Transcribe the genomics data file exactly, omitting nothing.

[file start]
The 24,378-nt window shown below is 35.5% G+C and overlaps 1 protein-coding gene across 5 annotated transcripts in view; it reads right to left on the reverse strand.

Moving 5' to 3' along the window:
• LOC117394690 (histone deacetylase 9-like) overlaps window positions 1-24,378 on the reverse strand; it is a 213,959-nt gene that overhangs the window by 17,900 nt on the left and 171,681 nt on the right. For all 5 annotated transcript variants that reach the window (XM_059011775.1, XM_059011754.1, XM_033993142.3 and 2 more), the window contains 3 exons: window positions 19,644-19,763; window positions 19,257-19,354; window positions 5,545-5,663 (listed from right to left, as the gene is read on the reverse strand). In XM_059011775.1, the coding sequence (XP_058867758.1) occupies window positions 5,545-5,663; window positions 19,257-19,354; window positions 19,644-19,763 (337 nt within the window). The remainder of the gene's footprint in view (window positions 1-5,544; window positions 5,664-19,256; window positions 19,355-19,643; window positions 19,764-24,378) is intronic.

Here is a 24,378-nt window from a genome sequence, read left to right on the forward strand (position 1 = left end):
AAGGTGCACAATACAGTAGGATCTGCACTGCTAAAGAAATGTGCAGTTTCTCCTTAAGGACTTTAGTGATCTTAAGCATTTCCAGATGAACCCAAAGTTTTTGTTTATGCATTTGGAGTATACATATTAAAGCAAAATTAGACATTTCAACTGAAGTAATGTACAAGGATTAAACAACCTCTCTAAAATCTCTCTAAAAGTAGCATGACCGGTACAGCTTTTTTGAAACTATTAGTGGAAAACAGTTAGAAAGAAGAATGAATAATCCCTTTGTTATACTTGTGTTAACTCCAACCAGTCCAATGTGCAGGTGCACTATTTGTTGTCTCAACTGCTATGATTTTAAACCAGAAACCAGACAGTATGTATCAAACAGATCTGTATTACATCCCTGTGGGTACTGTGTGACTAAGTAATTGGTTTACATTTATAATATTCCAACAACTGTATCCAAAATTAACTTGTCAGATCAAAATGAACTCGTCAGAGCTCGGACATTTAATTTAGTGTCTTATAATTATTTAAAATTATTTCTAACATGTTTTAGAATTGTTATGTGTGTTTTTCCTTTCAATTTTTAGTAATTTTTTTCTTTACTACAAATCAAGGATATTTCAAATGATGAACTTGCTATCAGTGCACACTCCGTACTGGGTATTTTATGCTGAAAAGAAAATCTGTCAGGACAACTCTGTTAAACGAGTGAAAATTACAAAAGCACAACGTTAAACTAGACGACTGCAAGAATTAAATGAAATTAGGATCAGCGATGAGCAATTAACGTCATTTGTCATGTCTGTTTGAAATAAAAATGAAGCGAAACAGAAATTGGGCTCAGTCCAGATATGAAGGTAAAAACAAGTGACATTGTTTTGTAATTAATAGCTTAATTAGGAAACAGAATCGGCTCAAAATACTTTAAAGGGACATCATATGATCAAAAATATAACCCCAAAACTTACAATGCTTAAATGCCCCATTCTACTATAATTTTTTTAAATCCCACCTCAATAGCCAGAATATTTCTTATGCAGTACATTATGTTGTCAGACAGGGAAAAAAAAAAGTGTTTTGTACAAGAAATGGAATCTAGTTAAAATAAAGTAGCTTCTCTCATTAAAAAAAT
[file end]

The 24,378-nt window shown below is 35.5% G+C and overlaps 1 protein-coding gene across 5 annotated transcripts in view; it reads right to left on the reverse strand.

Moving 5' to 3' along the window:
• LOC117394690 (histone deacetylase 9-like) overlaps window positions 1-24,378 on the reverse strand; it is a 213,959-nt gene that overhangs the window by 17,900 nt on the left and 171,681 nt on the right. For all 5 annotated transcript variants that reach the window (XM_059011775.1, XM_059011754.1, XM_033993142.3 and 2 more), the window contains 3 exons: window positions 19,644-19,763; window positions 19,257-19,354; window positions 5,545-5,663 (listed from right to left, as the gene is read on the reverse strand). In XM_059011775.1, the coding sequence (XP_058867758.1) occupies window positions 5,545-5,663; window positions 19,257-19,354; window positions 19,644-19,763 (337 nt within the window). The remainder of the gene's footprint in view (window positions 1-5,544; window positions 5,664-19,256; window positions 19,355-19,643; window positions 19,764-24,378) is intronic.

Here is a 24,378-nt window from a genome sequence, read left to right on the forward strand (position 1 = left end):
AAGGTGCACAATACAGTAGGATCTGCACTGCTAAAGAAATGTGCAGTTTCTCCTTAAGGACTTTAGTGATCTTAAGCATTTCCAGATGAACCCAAAGTTTTTGTTTATGCATTTGGAGTATACATATTAAAGCAAAATTAGACATTTCAACTGAAGTAATGTACAAGGATTAAACAACCTCTCTAAAATCTCTCTAAAAGTAGCATGACCGGTACAGCTTTTTTGAAACTATTAGTGGAAAACAGTTAGAAAGAAGAATGAATAATCCCTTTGTTATACTTGTGTTAACTCCAACCAGTCCAATGTGCAGGTGCACTATTTGTTGTCTCAACTGCTATGATTTTAAACCAGAAACCAGACAGTATGTATCAAACAGATCTGTATTACATCCCTGTGGGTACTGTGTGACTAAGTAATTGGTTTACATTTATAATATTCCAACAACTGTATCCAAAATTAACTTGTCAGATCAAAATGAACTCGTCAGAGCTCGGACATTTAATTTAGTGTCTTATAATTATTTAAAATTATTTCTAACATGTTTTAGAATTGTTATGTGTGTTTTTCCTTTCAATTTTTAGTAATTTTTTTCTTTACTACAAATCAAGGATATTTCAAATGATGAACTTGCTATCAGTGCACACTCCGTACTGGGTATTTTATGCTGAAAAGAAAATCTGTCAGGACAACTCTGTTAAACGAGTGAAAATTACAAAAGCACAACGTTAAACTAGACGACTGCAAGAATTAAATGAAATTAGGATCAGCGATGAGCAATTAACGTCATTTGTCATGTCTGTTTGAAATAAAAATGAAGCGAAACAGAAATTGGGCTCAGTCCAGATATGAAGGTAAAAACAAGTGACATTGTTTTGTAATTAATAGCTTAATTAGGAAACAGAATCGGCTCAAAATACTTTAAAGGGACATCATATGATCAAAAATATAACCCCAAAACTTACAATGCTTAAATGCCCCATTCTACTATAATTTTTTTAAATCCCACCTCAATAGCCAGAATATTTCTTATGCAGTACATTATGTTGTCAGACAGGGAAAAAAAAAAGTGTTTTGTACAAGAAATGGAATCTAGTTAAAATAAAGTAGCTTCTCTCATTAAAAAAAT